I have two daughters and I serve on the local school board. I also enjoy reading (mostly non-fiction), spending time on social media, and Zumba. I really like getting together with friends and family, especially over dinner, as well as watching theatre and live music. Whenever people ask me for help with technology, I love helping them become more science literate.
I originally wanted to study medicine. But I got stumped during my second year of biology courses. I just couldn’t visualize the molecular models we were learning about in organic chemistry. I was having an identity crisis! I knew I would bomb my courses if I stayed on the same path. But what else would allow me to have as big a social impact as medicine?
I didn’t have especially good grades in math, but I did enjoy it. So I went to my math professor for advice. He told me bluntly that I had potential, but I just wasn’t putting in enough effort. He offered to delay my final exam and let me work on it over the summer. I worked my butt off that summer, and ended up doing really well.
But what could I do with a degree in math? My professor suggested that computer science could be a good practical application. When I took computer science in high school, I didn’t like it very much. But I loved my first class at university. I had found the answer I was looking for! The downside was that I basically had to start my degree all over again.
In retrospect, the switch from biology and medicine to math and computer science may have been painful, but it was well worth it. And although I never went to medical school, my biology courses did give me important real-life knowledge. I use that knowledge every day to help me understand and explain things. So I wasn’t wasting my time. I was using what I was learning to find my own career path.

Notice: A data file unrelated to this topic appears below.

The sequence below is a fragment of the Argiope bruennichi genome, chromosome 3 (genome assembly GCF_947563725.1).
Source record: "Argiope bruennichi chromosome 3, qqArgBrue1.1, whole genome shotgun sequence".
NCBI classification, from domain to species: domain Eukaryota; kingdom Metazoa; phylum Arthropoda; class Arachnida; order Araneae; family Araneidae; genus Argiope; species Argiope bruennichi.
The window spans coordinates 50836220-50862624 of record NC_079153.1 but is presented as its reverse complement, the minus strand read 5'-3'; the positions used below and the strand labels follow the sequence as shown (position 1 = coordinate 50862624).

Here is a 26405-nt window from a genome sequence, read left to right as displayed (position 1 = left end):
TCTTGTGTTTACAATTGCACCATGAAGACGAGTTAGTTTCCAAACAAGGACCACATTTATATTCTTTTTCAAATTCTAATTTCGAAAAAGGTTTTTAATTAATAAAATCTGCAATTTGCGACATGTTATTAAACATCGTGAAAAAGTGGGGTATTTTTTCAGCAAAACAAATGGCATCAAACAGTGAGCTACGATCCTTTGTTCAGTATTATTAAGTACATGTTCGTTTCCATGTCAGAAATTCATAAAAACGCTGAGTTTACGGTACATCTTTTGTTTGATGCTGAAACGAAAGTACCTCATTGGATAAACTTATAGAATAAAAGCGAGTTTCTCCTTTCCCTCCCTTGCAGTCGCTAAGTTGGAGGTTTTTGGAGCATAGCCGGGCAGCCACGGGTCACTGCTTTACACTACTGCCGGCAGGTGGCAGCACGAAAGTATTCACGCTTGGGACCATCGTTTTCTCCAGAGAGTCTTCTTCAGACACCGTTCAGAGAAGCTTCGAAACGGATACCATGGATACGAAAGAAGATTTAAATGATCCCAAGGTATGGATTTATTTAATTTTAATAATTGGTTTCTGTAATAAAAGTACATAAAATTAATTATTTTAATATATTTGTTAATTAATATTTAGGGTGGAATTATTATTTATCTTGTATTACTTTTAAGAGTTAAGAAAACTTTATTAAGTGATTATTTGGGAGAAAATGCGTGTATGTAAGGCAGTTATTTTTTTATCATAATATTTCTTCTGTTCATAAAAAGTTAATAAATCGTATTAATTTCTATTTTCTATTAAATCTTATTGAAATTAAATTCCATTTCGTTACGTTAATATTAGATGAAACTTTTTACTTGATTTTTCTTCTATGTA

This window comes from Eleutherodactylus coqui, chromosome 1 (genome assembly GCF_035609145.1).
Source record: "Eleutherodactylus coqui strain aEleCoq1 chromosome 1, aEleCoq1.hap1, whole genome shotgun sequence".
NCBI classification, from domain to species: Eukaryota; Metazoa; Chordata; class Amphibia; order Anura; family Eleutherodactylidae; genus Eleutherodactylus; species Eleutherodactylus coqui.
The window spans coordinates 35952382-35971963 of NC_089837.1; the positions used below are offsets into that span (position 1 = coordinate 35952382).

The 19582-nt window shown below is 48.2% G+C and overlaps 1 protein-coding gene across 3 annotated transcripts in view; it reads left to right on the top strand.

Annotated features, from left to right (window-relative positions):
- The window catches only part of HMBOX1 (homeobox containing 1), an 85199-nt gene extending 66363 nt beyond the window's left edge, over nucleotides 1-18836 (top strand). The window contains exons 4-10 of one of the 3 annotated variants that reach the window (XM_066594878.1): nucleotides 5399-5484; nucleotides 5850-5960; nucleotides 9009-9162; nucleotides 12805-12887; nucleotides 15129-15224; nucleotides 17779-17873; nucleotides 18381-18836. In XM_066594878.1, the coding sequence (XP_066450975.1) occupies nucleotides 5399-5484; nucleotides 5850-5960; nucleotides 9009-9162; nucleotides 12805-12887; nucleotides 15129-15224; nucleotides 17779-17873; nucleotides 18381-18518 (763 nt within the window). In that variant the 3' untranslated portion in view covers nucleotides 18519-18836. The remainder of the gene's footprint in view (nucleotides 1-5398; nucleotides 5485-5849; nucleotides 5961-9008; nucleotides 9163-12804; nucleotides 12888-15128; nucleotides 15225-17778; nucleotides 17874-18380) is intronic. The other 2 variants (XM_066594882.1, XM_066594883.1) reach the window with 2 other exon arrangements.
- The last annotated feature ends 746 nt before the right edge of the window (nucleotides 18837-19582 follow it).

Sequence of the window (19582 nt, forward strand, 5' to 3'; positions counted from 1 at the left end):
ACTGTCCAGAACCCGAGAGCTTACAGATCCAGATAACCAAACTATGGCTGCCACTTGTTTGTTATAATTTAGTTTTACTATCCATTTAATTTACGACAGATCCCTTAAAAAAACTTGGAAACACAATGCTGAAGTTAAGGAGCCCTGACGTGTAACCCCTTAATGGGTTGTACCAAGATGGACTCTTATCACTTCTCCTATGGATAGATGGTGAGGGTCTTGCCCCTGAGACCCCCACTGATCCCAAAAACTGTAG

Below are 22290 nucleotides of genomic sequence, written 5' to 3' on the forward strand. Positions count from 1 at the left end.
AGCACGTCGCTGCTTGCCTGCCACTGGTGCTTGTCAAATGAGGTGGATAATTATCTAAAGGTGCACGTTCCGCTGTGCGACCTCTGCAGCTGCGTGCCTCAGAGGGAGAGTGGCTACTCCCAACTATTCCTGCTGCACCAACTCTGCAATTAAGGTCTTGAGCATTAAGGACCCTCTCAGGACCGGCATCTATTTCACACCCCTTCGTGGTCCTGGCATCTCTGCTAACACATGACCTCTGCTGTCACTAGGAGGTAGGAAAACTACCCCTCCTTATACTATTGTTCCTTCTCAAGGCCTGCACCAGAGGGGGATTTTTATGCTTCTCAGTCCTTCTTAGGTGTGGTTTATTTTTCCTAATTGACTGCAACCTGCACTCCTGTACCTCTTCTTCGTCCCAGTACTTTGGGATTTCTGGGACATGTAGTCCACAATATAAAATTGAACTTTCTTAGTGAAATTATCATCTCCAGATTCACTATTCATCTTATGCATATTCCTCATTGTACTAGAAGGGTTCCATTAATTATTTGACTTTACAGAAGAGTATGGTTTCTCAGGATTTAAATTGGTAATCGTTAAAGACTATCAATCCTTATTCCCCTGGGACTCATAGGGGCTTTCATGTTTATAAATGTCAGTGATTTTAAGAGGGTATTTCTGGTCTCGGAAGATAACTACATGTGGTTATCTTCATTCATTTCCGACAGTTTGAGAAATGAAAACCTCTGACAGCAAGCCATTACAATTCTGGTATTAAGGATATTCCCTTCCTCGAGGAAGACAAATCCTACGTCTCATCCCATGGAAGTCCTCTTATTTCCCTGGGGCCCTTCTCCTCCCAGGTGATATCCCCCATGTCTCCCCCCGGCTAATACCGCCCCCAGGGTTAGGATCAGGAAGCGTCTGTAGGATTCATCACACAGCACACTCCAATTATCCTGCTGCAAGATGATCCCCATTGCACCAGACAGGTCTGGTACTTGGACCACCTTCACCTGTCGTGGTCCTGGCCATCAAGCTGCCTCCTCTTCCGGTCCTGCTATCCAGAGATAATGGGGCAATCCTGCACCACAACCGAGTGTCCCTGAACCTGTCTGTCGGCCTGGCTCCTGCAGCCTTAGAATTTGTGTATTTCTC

Don’t be afraid of the future. When I was a teen, I never would have imagined having the career I have today. At some point you’ll figure out what you want to do. But you’ll only understand how things fit together in hindsight. So don’t be afraid to explore your different talents and interests. They’re what makes you unique! Always move forward, always be trying new things.
I like discovering how people can use technology to improve their lives and other people’s lives. I love seeing the lightbulb go on in people’s minds when you provide them with the right tool. A lot of the software that gets produced isn’t ready for ordinary people to use. I get to make software for ordinary people and ordinary communities using extraordinary services like cloud-based services.
I work on building our technology company, create software for businesses and community groups. I’m in charge of figuring out where to take the company and how to get there: What should we do next? If it’s a good time for growth, what part of the company should we expand? What are our competitors doing? What do customers want and need?
As a manager, I do a lot of research on my own to learn more about the issues. I come up with different options, and then bring them to the team. Together, we discuss the possibilities and make a decision.
At university, I got an undergraduate degree in math and computer science. Then I studied computer vision as a graduate student. I bridged the fields of art and computer science by researching how to assess colour modulations in famous paintings.
Today, I’m bridging computer science and public engagement. I help build software for businesses and community groups to engage their members. I see it as a way of using software to engage the public for social good.
I mainly work in English, but I’m also fluent in French and Farsi.
- Foods and Nutrition
- Foreign languages
- Industrial Arts/Shop Programs
- Physical Education/Health
- Liked helping people
- Organized activities for my friends
- Enjoyed working with my hands
- Was motivated by success
- Wanted to be in charge
- Liked being given free range to explore my ideas
- Engaged in volunteer activities
- Liked reading
- Felt great satisfaction in getting good grades
- Wasn't sure what I wanted to do
- Learned best “by doing”